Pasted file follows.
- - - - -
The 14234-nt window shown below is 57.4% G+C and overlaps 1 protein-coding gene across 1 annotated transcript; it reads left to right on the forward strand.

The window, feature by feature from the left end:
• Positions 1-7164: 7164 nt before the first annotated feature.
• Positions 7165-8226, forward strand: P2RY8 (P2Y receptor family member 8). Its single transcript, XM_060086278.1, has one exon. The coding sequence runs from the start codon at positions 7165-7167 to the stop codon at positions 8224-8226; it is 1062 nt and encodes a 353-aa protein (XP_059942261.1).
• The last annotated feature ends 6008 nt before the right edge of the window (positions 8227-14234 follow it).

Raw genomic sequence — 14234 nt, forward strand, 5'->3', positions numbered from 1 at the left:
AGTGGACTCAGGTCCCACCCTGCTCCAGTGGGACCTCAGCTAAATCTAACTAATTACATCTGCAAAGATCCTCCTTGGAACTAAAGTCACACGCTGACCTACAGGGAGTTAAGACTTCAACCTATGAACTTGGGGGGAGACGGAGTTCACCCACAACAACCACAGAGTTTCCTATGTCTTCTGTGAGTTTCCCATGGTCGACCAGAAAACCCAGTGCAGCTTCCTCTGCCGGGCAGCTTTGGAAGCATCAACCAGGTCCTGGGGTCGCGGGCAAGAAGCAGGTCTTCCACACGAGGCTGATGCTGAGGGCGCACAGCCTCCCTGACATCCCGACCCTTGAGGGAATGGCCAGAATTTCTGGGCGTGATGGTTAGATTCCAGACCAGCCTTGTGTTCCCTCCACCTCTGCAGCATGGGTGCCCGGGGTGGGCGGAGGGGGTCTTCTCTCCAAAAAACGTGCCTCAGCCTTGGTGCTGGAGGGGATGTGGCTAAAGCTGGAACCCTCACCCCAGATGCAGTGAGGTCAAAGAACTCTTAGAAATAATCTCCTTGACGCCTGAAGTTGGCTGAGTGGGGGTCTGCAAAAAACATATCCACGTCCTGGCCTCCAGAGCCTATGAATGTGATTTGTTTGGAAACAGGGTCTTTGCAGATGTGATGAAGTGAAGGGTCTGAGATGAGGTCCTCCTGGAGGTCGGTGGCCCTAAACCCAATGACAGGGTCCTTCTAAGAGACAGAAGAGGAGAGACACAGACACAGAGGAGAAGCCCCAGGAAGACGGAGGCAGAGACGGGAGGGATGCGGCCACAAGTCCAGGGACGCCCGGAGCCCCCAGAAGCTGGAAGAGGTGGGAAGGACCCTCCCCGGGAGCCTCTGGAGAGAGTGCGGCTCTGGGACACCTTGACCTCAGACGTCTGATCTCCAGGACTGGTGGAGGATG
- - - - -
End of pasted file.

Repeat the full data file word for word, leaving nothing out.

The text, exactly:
The 14234-nt window shown below is 57.4% G+C and overlaps 1 protein-coding gene across 1 annotated transcript; it reads left to right on the forward strand.

The window, feature by feature from the left end:
• Positions 1-7164: 7164 nt before the first annotated feature.
• Positions 7165-8226, forward strand: P2RY8 (P2Y receptor family member 8). Its single transcript, XM_060086278.1, has one exon. The coding sequence runs from the start codon at positions 7165-7167 to the stop codon at positions 8224-8226; it is 1062 nt and encodes a 353-aa protein (XP_059942261.1).
• The last annotated feature ends 6008 nt before the right edge of the window (positions 8227-14234 follow it).

Raw genomic sequence — 14234 nt, forward strand, 5'->3', positions numbered from 1 at the left:
AGTGGACTCAGGTCCCACCCTGCTCCAGTGGGACCTCAGCTAAATCTAACTAATTACATCTGCAAAGATCCTCCTTGGAACTAAAGTCACACGCTGACCTACAGGGAGTTAAGACTTCAACCTATGAACTTGGGGGGAGACGGAGTTCACCCACAACAACCACAGAGTTTCCTATGTCTTCTGTGAGTTTCCCATGGTCGACCAGAAAACCCAGTGCAGCTTCCTCTGCCGGGCAGCTTTGGAAGCATCAACCAGGTCCTGGGGTCGCGGGCAAGAAGCAGGTCTTCCACACGAGGCTGATGCTGAGGGCGCACAGCCTCCCTGACATCCCGACCCTTGAGGGAATGGCCAGAATTTCTGGGCGTGATGGTTAGATTCCAGACCAGCCTTGTGTTCCCTCCACCTCTGCAGCATGGGTGCCCGGGGTGGGCGGAGGGGGTCTTCTCTCCAAAAAACGTGCCTCAGCCTTGGTGCTGGAGGGGATGTGGCTAAAGCTGGAACCCTCACCCCAGATGCAGTGAGGTCAAAGAACTCTTAGAAATAATCTCCTTGACGCCTGAAGTTGGCTGAGTGGGGGTCTGCAAAAAACATATCCACGTCCTGGCCTCCAGAGCCTATGAATGTGATTTGTTTGGAAACAGGGTCTTTGCAGATGTGATGAAGTGAAGGGTCTGAGATGAGGTCCTCCTGGAGGTCGGTGGCCCTAAACCCAATGACAGGGTCCTTCTAAGAGACAGAAGAGGAGAGACACAGACACAGAGGAGAAGCCCCAGGAAGACGGAGGCAGAGACGGGAGGGATGCGGCCACAAGTCCAGGGACGCCCGGAGCCCCCAGAAGCTGGAAGAGGTGGGAAGGACCCTCCCCGGGAGCCTCTGGAGAGAGTGCGGCTCTGGGACACCTTGACCTCAGACGTCTGATCTCCAGGACTGGTGGAGGATG